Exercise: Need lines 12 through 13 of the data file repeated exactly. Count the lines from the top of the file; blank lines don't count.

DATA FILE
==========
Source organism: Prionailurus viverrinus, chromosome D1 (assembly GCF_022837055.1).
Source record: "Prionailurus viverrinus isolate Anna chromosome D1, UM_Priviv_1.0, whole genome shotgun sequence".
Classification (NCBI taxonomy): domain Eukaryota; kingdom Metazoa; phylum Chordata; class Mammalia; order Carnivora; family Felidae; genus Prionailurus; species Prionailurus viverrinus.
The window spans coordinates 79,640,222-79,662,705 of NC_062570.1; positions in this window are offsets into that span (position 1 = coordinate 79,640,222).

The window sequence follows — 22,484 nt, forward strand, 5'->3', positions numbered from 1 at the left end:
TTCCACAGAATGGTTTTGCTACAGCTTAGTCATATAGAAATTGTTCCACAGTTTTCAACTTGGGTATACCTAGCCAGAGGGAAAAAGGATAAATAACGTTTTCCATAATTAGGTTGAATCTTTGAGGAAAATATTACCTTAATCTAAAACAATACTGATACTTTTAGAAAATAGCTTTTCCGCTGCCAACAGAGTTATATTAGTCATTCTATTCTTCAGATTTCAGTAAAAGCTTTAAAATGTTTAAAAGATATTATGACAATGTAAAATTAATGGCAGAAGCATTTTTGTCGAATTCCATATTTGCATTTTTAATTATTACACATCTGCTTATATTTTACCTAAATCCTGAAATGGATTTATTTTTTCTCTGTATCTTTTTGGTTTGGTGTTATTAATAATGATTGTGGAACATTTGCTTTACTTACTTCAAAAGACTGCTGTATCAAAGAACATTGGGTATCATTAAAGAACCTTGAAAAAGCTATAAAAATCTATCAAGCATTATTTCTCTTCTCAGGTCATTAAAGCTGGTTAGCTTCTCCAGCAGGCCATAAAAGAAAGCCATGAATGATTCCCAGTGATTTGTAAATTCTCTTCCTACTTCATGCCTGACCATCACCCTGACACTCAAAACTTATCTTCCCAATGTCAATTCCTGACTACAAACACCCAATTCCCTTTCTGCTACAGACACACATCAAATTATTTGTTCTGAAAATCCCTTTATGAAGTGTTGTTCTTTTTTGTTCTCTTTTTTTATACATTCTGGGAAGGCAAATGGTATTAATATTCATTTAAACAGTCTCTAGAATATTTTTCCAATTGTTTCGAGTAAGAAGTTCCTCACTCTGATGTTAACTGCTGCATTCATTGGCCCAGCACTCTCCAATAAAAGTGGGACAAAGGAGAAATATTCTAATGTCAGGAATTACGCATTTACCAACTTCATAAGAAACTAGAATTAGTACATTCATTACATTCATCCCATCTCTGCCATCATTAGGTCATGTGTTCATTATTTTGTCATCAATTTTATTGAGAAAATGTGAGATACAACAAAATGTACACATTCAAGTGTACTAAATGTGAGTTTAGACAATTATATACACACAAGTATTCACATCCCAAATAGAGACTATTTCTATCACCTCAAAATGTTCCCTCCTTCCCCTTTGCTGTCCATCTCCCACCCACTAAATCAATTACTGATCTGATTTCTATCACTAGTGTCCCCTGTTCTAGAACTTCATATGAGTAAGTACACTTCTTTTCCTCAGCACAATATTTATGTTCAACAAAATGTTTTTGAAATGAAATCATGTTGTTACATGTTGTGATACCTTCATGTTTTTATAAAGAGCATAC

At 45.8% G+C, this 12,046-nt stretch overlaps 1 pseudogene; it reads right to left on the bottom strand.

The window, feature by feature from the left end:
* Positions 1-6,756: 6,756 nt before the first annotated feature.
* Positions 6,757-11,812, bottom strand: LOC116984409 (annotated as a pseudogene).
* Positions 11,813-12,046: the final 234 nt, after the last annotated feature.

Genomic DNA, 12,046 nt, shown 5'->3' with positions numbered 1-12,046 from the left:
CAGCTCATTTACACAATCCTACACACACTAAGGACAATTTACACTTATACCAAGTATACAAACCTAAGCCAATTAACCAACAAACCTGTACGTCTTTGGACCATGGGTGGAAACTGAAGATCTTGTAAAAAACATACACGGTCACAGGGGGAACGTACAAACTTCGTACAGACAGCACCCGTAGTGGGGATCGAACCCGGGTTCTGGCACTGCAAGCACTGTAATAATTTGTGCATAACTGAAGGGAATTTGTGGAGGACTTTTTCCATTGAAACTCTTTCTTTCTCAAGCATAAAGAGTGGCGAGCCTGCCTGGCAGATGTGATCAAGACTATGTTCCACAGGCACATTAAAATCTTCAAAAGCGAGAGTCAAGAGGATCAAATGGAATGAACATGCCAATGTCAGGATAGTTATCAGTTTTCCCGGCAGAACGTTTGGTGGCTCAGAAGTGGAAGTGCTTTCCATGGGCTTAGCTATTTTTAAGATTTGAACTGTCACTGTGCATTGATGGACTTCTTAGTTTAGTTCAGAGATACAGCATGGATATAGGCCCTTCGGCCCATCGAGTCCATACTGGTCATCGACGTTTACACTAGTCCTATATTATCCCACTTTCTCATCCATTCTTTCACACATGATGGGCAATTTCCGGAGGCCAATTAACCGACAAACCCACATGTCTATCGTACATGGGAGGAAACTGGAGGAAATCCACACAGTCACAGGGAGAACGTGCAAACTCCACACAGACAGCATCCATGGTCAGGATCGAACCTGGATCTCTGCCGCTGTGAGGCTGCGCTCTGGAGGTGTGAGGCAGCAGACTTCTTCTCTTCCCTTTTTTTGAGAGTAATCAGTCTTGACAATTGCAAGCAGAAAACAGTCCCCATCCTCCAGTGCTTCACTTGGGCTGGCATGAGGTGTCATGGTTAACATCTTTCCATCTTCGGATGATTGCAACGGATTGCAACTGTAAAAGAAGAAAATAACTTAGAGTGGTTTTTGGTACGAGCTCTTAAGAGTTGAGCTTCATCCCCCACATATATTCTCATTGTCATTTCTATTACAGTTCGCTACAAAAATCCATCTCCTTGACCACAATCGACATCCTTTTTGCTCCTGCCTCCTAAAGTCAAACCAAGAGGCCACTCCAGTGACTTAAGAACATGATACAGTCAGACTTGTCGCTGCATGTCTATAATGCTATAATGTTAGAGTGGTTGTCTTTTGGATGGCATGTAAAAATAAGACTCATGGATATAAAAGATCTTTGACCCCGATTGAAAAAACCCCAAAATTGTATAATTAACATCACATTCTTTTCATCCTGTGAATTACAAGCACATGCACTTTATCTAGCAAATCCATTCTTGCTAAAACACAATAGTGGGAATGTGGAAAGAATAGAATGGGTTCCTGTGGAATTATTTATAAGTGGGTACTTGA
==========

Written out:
Genomic DNA, 12,046 nt, shown 5'->3' with positions numbered 1-12,046 from the left:
CAGCTCATTTACACAATCCTACACACACTAAGGACAATTTACACTTATACCAAGTATACAAACCTAAGCCAATTAACCAACAAACCTGTACGTCTTTGGACCATGGGTGGAAACTGAAGATCTTGTAAAAAACATACACGGTCACAGGGGGAACGTACAAACTTCGTACAGACAGCACCCGTAGTGGGGATCGAACCCGGGTTCTGGCACTGCAAGCACTGTAATAATTTGTGCATAACTGAAGGGAATTTGTGGAGGACTTTTTCCATTGAAACTCTTTCTTTCTCAAGCATAAAGAGTGGCGAGCCTGCCTGGCAGATGTGATCAAGACTATGTTCCACAGGCACATTAAAATCTTCAAAAGCGAGAGTCAAGAGGATCAAATGGAATGAACATGCCAATGTCAGGATAGTTATCAGTTTTCCCGGCAGAACGTTTGGTGGCTCAGAAGTGGAAGTGCTTTCCATGGGCTTAGCTATTTTTAAGATTTGAACTGTCACTGTGCATTGATGGACTTCTTAGTTTAGTTCAGAGATACAGCATGGATATAGGCCCTTCGGCCCATCGAGTCCATACTGGTCATCGACGTTTACACTAGTCCTATATTATCCCACTTTCTCATCCATTCTTTCACACATGATGGGCAATTTCCGGAGGCCAATTAACCGACAAACCCACATGTCTATCGTACATGGGAGGAAACTGGAGGAAATCCACACAGTCACAGGGAGAACGTGCAAACTCCACACAGACAGCATCCATGGTCAGGATCGAACCTGGATCTCTGCCGCTGTGAGGCTGCGCTCTGGAGGTGTGAGGCAGCAGACTTCTTCTCTTCCCTTTTTTTGAGAGTAATCAGTCTTGACAATTGCAAGCAGAAAACAGTCCCCATCCTCCAGTGCTTCACTTGGGCTGGCATGAGGTGTCATGGTTAACATCTTTCCATCTTCGGATGATTGCAACGGATTGCAACTGTAAAAGAAGAAAATAACTTAGAGTGGTTTTTGGTACGAGCTCTTAAGAGTTGAGCTTCATCCCCCACATATATTCTCATTGTCATTTCTATTACAGTTCGCTACAAAAATCCATCTCCTTGACCACAATCGACATCCTTTTTGCTCCTGCCTCCTAAAGTCAAACCAAGAGGCCACTCCAGTGACTTAAGAACATGATACAGTCAGACTTGTCGCTGCATGTCTATAATGCTATAATGTTAGAGTGGTTGTCTTTTGGATGGCATGTAAAAATAAGACTCATGGATATAAAAGATCTTTGACCCCGATTGAAAAAACCCCAAAATTGTATAATTAACATCACATTCTTTTCATCCTGTGAATTACAAGCACATGCACTTTATCTAGCAAATCCATTCTTGCTAAAACACAATAGTGGGAATGTGGAAAGAATAGAATGGGTTCCTGTGGAATTATTTATAAGTGGGTACTTGA